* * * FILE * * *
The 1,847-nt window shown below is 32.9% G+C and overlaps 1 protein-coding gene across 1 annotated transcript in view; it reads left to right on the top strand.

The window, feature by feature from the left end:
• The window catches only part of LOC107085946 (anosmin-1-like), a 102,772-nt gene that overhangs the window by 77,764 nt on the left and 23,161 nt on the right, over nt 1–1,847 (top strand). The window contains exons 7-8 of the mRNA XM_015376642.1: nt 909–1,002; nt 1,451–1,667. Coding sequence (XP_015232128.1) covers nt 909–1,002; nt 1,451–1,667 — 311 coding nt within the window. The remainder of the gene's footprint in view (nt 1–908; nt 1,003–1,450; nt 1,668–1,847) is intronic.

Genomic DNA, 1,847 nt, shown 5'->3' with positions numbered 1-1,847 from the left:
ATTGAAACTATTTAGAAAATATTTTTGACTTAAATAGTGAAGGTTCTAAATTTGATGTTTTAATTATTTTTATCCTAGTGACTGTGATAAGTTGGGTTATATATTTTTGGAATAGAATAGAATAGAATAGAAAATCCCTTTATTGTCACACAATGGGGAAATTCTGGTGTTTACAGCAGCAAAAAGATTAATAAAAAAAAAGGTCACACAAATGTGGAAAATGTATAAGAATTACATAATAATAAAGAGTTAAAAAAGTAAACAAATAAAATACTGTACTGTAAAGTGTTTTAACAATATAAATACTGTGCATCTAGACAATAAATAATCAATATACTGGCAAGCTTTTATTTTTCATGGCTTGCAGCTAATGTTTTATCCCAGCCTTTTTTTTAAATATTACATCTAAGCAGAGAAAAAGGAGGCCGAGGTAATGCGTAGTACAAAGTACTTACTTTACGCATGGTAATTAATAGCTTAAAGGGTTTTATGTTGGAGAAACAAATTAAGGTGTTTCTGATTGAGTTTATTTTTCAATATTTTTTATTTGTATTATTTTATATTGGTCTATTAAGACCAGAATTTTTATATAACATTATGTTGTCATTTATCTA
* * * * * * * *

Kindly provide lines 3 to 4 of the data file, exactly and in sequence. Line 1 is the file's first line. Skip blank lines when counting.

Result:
• The window catches only part of LOC107085946 (anosmin-1-like), a 102,772-nt gene that overhangs the window by 77,764 nt on the left and 23,161 nt on the right, over nt 1–1,847 (top strand). The window contains exons 7-8 of the mRNA XM_015376642.1: nt 909–1,002; nt 1,451–1,667. Coding sequence (XP_015232128.1) covers nt 909–1,002; nt 1,451–1,667 — 311 coding nt within the window. The remainder of the gene's footprint in view (nt 1–908; nt 1,003–1,450; nt 1,668–1,847) is intronic.

Genomic DNA, 1,847 nt, shown 5'->3' with positions numbered 1-1,847 from the left: